A further object is to produce a Weatherstrip of the above described characteristics in which the sponge rub ber body of the fin contains a split extending through most'of its height dividing the sponge rubber body into foldable component portions that are mold produced in end-to-end angularly diverging relationship conjoined at one end of the split, the solid rubberskin extending all about the tip or crest of the fin and serving as a flexible hinge permitting the divergingly related, mold-produced portions of the Weatherstrip to be folded and bonded together by a suitable cement after they are removed from the mold, thereby to produce the ultimate shape of the finished Weatherstrip. 1

These and other objects of the invention will become more fully apparent from the following description of a successful way of practicing the invention in which description reference is had to the accompanying sheetof drawings, wherein: V t V Fig. 1 illustrates prior art practice and shows a typical profile shape of slightly separated cavitated sections of a mold with unvulcani-zed material placed between the sections preliminary to producing the Weatherstrip of Fig. 2.

Fig. 2 1's across-sectional perspective view of a weatherstrip intended to be produced in the mold of Fig. 1.

Fig. 3 shows the raw materials of Fig. 1 expanded and stretched to fill the cavities in a closed mold and cured.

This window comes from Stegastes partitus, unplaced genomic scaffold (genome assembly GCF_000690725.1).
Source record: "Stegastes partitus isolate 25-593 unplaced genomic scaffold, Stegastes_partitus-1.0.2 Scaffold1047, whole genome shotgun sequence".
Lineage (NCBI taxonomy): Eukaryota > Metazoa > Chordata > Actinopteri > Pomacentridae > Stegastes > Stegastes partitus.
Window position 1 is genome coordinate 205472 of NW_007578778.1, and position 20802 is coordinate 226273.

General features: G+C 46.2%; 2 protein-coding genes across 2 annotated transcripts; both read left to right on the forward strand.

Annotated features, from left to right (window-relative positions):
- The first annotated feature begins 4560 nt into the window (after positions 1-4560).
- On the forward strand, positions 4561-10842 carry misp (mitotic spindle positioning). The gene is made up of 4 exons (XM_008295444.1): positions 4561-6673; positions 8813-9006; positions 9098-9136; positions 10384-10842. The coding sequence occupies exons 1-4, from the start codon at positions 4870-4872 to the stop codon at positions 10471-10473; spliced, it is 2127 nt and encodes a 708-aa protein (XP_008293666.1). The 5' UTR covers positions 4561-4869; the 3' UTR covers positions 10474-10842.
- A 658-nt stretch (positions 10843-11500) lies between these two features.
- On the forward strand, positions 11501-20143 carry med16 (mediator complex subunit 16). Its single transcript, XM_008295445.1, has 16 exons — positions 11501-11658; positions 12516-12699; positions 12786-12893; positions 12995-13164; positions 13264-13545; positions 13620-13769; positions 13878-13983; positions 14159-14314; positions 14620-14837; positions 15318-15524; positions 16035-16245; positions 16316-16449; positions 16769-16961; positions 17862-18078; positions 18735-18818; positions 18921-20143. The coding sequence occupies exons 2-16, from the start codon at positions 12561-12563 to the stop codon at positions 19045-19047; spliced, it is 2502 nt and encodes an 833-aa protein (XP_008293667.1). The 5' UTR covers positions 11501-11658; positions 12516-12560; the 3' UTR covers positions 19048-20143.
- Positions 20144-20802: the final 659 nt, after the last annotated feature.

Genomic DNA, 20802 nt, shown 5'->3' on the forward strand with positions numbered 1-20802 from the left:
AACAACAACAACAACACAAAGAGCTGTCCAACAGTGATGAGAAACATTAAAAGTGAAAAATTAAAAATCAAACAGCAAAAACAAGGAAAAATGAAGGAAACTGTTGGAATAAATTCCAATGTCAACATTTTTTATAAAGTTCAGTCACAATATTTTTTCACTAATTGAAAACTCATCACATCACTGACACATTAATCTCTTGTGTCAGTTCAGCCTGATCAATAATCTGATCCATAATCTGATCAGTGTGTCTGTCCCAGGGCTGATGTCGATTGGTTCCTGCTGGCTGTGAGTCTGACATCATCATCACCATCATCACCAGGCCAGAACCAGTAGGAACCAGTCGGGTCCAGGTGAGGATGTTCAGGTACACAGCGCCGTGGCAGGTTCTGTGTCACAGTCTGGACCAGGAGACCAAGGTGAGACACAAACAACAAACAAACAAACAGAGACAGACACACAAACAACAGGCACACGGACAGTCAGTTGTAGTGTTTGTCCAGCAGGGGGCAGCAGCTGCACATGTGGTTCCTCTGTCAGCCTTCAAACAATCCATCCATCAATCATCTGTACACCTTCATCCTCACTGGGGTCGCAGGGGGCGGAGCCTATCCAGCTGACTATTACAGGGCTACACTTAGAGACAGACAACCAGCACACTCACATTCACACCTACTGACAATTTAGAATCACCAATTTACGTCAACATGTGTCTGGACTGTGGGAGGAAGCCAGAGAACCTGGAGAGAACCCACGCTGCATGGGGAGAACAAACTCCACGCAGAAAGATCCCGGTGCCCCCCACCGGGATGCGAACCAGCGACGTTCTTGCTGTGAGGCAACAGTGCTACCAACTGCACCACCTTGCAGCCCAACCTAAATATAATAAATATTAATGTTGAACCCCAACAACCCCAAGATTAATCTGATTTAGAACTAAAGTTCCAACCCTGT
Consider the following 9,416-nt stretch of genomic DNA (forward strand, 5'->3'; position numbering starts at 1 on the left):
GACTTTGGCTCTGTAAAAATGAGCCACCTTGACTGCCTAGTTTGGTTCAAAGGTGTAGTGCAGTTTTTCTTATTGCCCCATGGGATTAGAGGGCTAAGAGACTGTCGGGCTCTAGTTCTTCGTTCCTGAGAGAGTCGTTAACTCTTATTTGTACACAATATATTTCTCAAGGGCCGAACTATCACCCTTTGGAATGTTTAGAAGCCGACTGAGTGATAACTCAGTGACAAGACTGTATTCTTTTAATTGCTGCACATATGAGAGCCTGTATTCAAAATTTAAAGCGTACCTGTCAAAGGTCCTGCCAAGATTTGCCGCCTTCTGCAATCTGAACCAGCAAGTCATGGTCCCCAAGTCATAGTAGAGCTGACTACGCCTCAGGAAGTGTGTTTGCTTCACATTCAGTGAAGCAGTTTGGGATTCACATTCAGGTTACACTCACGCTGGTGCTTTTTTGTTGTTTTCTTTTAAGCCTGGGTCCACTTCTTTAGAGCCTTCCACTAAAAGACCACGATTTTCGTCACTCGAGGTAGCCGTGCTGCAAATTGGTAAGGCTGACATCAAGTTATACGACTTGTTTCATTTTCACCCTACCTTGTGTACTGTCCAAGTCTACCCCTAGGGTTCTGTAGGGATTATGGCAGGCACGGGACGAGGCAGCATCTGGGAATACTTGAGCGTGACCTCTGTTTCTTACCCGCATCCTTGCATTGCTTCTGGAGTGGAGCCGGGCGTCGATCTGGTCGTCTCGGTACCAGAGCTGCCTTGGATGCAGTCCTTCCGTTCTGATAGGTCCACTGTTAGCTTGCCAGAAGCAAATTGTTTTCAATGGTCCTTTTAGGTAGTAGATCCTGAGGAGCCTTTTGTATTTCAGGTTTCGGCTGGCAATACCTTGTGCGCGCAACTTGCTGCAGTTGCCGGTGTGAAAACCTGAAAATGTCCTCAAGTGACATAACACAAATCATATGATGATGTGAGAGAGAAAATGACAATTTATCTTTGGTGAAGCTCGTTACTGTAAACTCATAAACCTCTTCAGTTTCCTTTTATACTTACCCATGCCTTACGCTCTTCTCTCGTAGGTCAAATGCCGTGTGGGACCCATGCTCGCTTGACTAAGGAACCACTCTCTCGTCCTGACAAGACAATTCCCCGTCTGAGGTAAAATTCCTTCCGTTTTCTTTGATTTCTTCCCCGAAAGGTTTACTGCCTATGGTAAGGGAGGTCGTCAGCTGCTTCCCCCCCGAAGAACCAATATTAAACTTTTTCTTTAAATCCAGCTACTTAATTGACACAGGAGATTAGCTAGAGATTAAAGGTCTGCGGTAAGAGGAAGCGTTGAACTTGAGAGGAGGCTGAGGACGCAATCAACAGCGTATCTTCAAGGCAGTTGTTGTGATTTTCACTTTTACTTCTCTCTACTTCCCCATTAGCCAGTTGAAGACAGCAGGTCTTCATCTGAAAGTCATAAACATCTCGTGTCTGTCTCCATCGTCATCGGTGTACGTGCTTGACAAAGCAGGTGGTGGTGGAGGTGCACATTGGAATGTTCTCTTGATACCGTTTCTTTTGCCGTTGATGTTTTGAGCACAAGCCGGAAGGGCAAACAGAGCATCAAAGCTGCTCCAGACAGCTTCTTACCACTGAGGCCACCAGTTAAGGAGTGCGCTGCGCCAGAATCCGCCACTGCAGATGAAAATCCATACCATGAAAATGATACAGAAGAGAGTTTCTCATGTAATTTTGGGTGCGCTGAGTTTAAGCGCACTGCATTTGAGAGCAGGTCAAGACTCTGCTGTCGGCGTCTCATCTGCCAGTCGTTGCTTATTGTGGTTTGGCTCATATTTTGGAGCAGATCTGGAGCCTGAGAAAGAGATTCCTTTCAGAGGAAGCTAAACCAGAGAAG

Fig. 4 corresponds to Fig. 1 and shows aii improved shape of the mold cavities for practicing the present invention and producing the Weatherstrip of Fig. 5.

Fig. 5 is a cross-sectional perspective view of a modified construction of Weatherstrip produced in the inold of Fig. 4 having the same external shape as the weatherstrip in Fig. 2 but produced by practice of the present invention.

Fig. 6 shows the uncured material of Fig. 5 expanded to fill the cavities of the mold of Fig. 4 when the mold is closed and heated. y i

Fig, 7 is a cross-sectional perspective view of a weatherstrip having a different profile shape produced according to the invention. V Y

Fig. 8 shows the molding of spread-apart component portions of the Weatherstrip of Fig. 7. v

Fig. 9 is a cross-sectional perspective view ofa weatherstrip having a still different profile shape produced according" to the invention.